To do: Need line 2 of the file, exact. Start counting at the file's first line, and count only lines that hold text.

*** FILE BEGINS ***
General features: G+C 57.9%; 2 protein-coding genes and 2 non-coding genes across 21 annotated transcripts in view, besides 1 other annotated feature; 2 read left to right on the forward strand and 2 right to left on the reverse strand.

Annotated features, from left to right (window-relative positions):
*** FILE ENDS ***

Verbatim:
Annotated features, from left to right (window-relative positions):